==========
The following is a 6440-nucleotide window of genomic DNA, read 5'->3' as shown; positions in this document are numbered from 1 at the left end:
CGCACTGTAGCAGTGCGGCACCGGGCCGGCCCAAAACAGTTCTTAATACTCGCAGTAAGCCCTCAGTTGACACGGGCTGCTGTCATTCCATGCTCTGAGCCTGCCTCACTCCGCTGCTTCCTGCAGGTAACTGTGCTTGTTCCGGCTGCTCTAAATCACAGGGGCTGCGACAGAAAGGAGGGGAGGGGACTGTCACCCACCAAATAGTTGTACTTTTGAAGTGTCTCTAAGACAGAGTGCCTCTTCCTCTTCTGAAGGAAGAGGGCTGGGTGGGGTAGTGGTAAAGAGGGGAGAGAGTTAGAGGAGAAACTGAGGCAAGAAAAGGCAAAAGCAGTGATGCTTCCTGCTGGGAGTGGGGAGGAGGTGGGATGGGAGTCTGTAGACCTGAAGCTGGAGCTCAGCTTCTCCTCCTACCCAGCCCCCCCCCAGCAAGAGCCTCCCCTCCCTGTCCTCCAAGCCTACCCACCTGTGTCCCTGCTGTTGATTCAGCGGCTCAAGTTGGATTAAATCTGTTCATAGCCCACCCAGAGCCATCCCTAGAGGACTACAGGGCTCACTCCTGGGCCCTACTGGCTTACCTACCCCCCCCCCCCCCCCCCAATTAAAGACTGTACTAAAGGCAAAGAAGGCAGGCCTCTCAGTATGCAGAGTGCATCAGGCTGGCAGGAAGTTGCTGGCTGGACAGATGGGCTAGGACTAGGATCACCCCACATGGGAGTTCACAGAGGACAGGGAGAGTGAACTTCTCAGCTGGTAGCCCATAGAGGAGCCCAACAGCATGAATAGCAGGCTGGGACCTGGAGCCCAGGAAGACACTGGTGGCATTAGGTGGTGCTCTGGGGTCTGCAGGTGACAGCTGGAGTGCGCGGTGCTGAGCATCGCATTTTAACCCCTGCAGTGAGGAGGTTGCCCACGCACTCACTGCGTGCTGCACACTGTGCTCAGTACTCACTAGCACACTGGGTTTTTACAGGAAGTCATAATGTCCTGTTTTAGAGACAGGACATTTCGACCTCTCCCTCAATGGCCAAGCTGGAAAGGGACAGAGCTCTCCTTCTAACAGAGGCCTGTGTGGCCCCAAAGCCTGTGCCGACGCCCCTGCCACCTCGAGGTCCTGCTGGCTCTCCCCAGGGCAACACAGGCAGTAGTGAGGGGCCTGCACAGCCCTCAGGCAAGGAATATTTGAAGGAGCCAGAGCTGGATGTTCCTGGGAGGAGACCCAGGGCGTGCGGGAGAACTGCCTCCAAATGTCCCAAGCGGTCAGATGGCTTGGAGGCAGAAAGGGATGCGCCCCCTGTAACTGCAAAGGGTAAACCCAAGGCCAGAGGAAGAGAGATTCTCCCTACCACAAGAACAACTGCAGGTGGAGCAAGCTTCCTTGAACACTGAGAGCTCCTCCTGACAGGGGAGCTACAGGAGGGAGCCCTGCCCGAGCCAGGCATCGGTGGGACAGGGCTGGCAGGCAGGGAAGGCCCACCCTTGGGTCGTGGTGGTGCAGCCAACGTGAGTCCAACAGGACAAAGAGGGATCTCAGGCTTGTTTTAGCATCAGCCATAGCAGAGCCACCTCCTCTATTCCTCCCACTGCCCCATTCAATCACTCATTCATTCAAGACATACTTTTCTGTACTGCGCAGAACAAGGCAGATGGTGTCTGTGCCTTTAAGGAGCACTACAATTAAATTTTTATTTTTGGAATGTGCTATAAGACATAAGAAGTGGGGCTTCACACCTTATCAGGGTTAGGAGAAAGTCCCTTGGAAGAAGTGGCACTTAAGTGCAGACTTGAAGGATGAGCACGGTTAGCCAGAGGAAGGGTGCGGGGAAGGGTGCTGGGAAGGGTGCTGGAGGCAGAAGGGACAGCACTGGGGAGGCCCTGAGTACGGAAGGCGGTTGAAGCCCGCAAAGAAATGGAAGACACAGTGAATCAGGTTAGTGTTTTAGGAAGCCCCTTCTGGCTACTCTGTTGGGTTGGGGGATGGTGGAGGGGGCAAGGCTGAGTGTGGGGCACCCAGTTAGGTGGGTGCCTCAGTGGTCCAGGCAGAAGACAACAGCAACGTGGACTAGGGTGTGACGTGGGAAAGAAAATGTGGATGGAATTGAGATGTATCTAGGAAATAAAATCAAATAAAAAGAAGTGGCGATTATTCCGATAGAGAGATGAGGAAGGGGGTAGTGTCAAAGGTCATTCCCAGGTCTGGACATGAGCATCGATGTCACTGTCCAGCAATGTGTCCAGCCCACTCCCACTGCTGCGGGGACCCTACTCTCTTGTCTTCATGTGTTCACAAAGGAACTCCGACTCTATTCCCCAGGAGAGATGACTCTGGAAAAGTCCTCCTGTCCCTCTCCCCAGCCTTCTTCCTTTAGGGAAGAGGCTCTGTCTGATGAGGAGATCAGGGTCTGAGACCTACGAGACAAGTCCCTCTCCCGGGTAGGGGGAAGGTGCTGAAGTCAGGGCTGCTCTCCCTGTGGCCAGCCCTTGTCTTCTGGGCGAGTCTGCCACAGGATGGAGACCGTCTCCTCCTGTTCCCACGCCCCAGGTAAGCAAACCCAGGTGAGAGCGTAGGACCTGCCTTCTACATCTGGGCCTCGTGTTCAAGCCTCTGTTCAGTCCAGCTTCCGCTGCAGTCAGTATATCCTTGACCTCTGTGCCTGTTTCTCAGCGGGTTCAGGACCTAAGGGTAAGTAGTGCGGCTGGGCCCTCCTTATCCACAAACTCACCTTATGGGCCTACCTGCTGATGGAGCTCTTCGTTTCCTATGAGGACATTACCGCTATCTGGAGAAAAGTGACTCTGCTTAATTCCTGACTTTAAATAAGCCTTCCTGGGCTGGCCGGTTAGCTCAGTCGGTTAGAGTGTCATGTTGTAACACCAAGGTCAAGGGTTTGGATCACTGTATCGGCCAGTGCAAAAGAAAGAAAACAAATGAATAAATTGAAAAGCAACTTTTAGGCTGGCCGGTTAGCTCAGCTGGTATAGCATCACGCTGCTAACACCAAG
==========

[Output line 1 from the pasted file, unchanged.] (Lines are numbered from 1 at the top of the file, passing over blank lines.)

The following is a 6440-nucleotide window of genomic DNA, read 5'->3' as shown; positions in this document are numbered from 1 at the left end: